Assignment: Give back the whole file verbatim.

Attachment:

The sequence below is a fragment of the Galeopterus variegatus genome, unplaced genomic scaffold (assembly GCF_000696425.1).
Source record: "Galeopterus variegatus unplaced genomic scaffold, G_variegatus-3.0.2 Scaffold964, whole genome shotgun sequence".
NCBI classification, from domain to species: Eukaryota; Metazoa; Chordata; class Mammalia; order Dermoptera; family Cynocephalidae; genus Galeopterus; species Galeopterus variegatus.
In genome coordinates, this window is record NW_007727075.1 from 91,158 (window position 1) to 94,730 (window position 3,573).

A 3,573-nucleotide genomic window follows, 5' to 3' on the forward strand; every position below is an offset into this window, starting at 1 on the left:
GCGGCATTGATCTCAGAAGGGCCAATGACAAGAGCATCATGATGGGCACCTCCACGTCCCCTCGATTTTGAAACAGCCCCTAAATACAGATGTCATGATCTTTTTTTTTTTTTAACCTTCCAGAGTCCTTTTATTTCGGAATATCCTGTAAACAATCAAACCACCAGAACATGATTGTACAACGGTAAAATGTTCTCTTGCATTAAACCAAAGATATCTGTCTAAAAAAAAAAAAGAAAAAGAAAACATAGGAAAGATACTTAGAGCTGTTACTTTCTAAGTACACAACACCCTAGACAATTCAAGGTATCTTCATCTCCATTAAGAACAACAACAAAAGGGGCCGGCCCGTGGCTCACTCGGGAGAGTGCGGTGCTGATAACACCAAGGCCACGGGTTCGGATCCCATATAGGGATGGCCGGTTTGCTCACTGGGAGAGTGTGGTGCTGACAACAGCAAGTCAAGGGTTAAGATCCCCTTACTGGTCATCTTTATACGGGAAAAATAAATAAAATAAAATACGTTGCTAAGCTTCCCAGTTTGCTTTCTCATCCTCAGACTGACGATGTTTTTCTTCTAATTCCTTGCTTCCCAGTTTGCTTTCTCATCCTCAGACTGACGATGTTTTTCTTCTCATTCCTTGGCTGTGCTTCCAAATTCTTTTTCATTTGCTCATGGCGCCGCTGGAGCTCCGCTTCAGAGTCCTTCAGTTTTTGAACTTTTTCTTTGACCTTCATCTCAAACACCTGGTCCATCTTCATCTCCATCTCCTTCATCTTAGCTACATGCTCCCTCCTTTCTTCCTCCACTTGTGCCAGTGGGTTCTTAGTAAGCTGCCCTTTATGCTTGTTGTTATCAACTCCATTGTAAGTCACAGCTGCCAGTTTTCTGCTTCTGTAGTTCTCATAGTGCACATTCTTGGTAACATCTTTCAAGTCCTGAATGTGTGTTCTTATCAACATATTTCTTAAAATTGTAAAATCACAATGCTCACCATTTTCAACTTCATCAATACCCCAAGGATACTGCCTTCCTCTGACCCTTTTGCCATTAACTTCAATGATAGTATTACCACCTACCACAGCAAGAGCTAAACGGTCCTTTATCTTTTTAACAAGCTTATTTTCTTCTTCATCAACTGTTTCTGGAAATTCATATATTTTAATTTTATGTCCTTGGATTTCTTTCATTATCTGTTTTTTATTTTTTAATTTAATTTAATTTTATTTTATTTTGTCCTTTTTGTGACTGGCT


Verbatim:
The sequence below is a fragment of the Galeopterus variegatus genome, unplaced genomic scaffold (assembly GCF_000696425.1).
Source record: "Galeopterus variegatus unplaced genomic scaffold, G_variegatus-3.0.2 Scaffold964, whole genome shotgun sequence".
NCBI classification, from domain to species: Eukaryota; Metazoa; Chordata; class Mammalia; order Dermoptera; family Cynocephalidae; genus Galeopterus; species Galeopterus variegatus.
In genome coordinates, this window is record NW_007727075.1 from 91,158 (window position 1) to 94,730 (window position 3,573).

A 3,573-nucleotide genomic window follows, 5' to 3' on the forward strand; every position below is an offset into this window, starting at 1 on the left:
GCGGCATTGATCTCAGAAGGGCCAATGACAAGAGCATCATGATGGGCACCTCCACGTCCCCTCGATTTTGAAACAGCCCCTAAATACAGATGTCATGATCTTTTTTTTTTTTTAACCTTCCAGAGTCCTTTTATTTCGGAATATCCTGTAAACAATCAAACCACCAGAACATGATTGTACAACGGTAAAATGTTCTCTTGCATTAAACCAAAGATATCTGTCTAAAAAAAAAAAAGAAAAAGAAAACATAGGAAAGATACTTAGAGCTGTTACTTTCTAAGTACACAACACCCTAGACAATTCAAGGTATCTTCATCTCCATTAAGAACAACAACAAAAGGGGCCGGCCCGTGGCTCACTCGGGAGAGTGCGGTGCTGATAACACCAAGGCCACGGGTTCGGATCCCATATAGGGATGGCCGGTTTGCTCACTGGGAGAGTGTGGTGCTGACAACAGCAAGTCAAGGGTTAAGATCCCCTTACTGGTCATCTTTATACGGGAAAAATAAATAAAATAAAATACGTTGCTAAGCTTCCCAGTTTGCTTTCTCATCCTCAGACTGACGATGTTTTTCTTCTAATTCCTTGCTTCCCAGTTTGCTTTCTCATCCTCAGACTGACGATGTTTTTCTTCTCATTCCTTGGCTGTGCTTCCAAATTCTTTTTCATTTGCTCATGGCGCCGCTGGAGCTCCGCTTCAGAGTCCTTCAGTTTTTGAACTTTTTCTTTGACCTTCATCTCAAACACCTGGTCCATCTTCATCTCCATCTCCTTCATCTTAGCTACATGCTCCCTCCTTTCTTCCTCCACTTGTGCCAGTGGGTTCTTAGTAAGCTGCCCTTTATGCTTGTTGTTATCAACTCCATTGTAAGTCACAGCTGCCAGTTTTCTGCTTCTGTAGTTCTCATAGTGCACATTCTTGGTAACATCTTTCAAGTCCTGAATGTGTGTTCTTATCAACATATTTCTTAAAATTGTAAAATCACAATGCTCACCATTTTCAACTTCATCAATACCCCAAGGATACTGCCTTCCTCTGACCCTTTTGCCATTAACTTCAATGATAGTATTACCACCTACCACAGCAAGAGCTAAACGGTCCTTTATCTTTTTAACAAGCTTATTTTCTTCTTCATCAACTGTTTCTGGAAATTCATATATTTTAATTTTATGTCCTTGGATTTCTTTCATTATCTGTTTTTTATTTTTTAATTTAATTTAATTTTATTTTATTTTGTCCTTTTTGTGACTGGCT